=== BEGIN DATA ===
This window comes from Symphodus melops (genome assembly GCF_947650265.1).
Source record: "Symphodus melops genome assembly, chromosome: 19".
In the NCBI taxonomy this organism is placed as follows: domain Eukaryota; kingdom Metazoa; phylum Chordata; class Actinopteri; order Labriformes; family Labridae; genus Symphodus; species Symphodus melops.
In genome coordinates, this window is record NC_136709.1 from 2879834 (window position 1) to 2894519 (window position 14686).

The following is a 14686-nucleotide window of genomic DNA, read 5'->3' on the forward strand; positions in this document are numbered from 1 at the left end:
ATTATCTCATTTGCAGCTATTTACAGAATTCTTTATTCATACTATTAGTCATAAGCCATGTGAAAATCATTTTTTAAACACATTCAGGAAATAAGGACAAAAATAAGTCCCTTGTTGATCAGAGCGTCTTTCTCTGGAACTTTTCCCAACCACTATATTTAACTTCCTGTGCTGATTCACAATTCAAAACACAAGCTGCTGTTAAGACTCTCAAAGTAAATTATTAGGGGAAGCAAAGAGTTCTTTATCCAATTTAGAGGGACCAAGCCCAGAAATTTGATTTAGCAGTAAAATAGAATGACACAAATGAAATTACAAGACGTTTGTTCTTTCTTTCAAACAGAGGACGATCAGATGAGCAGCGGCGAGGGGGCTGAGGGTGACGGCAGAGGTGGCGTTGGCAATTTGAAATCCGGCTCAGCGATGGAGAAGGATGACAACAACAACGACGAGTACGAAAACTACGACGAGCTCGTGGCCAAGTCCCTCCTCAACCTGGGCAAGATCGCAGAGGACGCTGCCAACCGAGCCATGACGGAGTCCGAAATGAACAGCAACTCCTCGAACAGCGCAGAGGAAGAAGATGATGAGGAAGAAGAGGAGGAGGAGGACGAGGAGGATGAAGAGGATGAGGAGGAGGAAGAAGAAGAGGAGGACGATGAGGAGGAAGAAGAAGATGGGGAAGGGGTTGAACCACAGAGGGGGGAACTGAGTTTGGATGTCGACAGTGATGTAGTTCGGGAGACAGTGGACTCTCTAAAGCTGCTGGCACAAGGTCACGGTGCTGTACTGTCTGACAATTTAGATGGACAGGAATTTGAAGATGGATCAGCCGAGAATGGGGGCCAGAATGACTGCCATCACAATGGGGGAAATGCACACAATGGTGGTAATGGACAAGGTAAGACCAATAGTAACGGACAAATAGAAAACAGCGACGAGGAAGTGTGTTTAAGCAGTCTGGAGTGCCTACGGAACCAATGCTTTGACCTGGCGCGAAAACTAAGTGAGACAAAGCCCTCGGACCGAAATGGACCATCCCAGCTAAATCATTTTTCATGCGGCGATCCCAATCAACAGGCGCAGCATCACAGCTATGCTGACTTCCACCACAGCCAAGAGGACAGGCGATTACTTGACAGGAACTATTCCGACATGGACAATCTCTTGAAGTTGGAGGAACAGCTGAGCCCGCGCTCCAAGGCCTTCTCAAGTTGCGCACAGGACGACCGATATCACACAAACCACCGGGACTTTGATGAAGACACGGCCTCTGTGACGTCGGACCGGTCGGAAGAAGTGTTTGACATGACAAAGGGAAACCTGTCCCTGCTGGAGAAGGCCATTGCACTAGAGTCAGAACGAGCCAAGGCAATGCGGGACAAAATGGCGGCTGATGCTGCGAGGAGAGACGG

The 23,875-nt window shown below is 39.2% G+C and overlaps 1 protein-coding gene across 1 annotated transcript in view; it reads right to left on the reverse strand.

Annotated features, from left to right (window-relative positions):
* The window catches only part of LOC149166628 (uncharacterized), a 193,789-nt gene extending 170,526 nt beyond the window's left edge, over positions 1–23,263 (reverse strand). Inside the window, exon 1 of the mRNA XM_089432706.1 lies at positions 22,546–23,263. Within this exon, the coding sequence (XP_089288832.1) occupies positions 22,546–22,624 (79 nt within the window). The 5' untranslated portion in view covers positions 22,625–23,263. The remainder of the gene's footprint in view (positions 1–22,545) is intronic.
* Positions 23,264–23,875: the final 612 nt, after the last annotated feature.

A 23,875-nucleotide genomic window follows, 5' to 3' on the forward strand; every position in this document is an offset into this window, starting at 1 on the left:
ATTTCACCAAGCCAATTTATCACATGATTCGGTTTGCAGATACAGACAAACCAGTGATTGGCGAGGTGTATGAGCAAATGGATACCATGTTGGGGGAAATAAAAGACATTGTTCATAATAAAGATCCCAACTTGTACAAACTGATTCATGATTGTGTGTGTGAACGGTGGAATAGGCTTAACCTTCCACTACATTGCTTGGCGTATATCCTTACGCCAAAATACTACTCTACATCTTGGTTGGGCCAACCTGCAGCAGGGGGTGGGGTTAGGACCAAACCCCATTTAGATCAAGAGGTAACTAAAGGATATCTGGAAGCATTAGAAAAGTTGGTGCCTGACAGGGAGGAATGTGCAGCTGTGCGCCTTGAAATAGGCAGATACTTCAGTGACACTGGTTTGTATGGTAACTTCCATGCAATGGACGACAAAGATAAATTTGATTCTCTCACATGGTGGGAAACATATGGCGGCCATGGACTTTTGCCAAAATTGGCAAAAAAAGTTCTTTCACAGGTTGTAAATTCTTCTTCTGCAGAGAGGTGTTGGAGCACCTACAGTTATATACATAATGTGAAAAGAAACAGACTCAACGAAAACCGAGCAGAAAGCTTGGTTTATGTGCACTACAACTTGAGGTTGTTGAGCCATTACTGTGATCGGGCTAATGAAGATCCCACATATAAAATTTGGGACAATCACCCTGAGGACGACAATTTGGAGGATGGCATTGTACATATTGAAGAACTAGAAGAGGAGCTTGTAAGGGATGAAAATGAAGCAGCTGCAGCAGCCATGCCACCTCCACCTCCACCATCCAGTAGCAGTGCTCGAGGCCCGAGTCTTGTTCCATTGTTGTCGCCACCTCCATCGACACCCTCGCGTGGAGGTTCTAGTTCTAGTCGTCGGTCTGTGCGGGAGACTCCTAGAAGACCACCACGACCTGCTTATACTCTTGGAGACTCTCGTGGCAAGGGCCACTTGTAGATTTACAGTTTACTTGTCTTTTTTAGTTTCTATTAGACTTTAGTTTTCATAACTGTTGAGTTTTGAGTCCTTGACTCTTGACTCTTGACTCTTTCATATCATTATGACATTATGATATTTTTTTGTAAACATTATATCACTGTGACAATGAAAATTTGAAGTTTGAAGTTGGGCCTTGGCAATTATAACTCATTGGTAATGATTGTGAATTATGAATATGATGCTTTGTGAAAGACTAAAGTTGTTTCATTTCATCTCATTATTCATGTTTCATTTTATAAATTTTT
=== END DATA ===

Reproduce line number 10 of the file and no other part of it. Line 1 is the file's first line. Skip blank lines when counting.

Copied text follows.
* Positions 23,264–23,875: the final 612 nt, after the last annotated feature.